Of course, it isn’t always the youngest child who does such things. Older children often kick over the traces. But in the folk tales, they tend to be the youngest son or daughter. The birth-order doesn’t really matter so much, as the idea that this is the archetype of the child who acts out in ways that are unacceptable to the rest of the family.
I was the youngest child in my family. In one of the last conversations I had with my mother, she said, “Ralph, you were a good boy. You never gave us any trouble.” And I’m still trying to figure out if that was a compliment or an insult. Because I’ve never been in really serious trouble, but I think that had more to do with being a coward than with being morally upright.
But we did colour outside the lines, Bev and I. (Bev, by the way, is the eldest child in her family.) With two babies in tow, we sailed off to the Philippines a few years after we were married. And neither of our families thought that was a really wonderful thing to be doing. Bev studied theology and was ordained a minister at a time when female clergy were the exception rather than the rule.
The youngest child goes to the far country – the land of new and upsetting ideas, of doing things in strange and different ways, and in the process, thoroughly upsetting the elder children, the stay at home children. Moses, Esther, Jesus, Mary of Magdala, Joan of Arc, Martin Luther, Nellie McClung, Martin Luther King, Jr., Malila Yousefzai, Marilyn Perry. All of these are in that “youngest child” tradition, along with countless others who did nothing worthwhile with their lives, who wound up in jail or on skid row. When the youngest child dies, the church is either packed, or mostly empty. When death comes, the youngest child either makes the front page or not at all. It depends on what they rebelled against, and more importantly, what they lived for.
But — without the youngest child, the world would stand still.
The tradition of the eldest child is at the other end of that behavior spectrum. The people whom the Kelowna Courier labelled “the top 40 under 40” are all in this eldest child tradition. This is the one who works hard all the way through school, gets a good job, gets married, has 2.5 children, retires with a good pension, goes to Arizona in the winter. When the eldest child dies, the church is decently full and there’s a nice paid obituary in the paper.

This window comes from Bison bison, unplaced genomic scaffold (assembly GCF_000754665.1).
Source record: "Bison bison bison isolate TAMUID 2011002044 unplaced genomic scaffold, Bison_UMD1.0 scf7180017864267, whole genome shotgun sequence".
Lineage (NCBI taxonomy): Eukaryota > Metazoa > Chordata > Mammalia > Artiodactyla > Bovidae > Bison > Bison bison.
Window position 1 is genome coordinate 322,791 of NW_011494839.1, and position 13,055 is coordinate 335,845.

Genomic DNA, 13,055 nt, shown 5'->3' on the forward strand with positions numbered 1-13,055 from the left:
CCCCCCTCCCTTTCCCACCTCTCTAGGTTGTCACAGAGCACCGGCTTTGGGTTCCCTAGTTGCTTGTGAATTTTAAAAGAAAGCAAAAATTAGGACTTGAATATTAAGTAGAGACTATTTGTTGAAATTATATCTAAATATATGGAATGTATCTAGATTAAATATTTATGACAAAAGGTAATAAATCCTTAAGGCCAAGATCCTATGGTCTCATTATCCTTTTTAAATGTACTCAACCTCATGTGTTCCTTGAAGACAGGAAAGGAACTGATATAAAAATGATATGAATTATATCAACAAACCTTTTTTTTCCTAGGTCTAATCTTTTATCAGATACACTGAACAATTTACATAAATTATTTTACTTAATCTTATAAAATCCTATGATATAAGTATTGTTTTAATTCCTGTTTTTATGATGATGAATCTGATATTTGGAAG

Those who fit the archetype of the eldest child are the keepers of the scroll. They are the guardians of tradition. They know how hard it was to gain the social progress we have made. They remember the hard times, and how people sacrificed. The eldest child loves things like flow-charts and spread sheets and progress reports, and objective, scientific analyses. The eldest child works hard to keep the whole thing on the rails. Without them, we would live in chaos.
But the eldest child can also be a hopeless stick in the mud. A Luddite. The eldest child is against everything that’s new and unfamiliar. There’s the story of the young minister that came to a church, and got into a conversation with the oldest member of the congregation. “You must have seen many changes in your lifetime,” said the young minister. “Yep,” said the oldster. “And I’ve been against every one of ‘em.”
At their worst, relationships between the youngest and the eldest are toxic and destructive. At their best, relationships between the youngest and eldest are creative, progressive, exciting. They combine the best of the old with the best of the new, and have the wisdom to know the difference.
Now there’s a third character in the story Jesus told. The parent. The parent doesn’t try to persuade the youngest child to stay home, nor does the parent encourage the eldest child to loosen up a bit. The parent runs out to meet the youngest child and then goes out the other door to embrace the eldest child. Both receive the unconditional love of the parent. For the parent, both the youngest and eldest are an essential part of the family, and things will not be whole again until the eldest and the youngest can sit down together and really talk.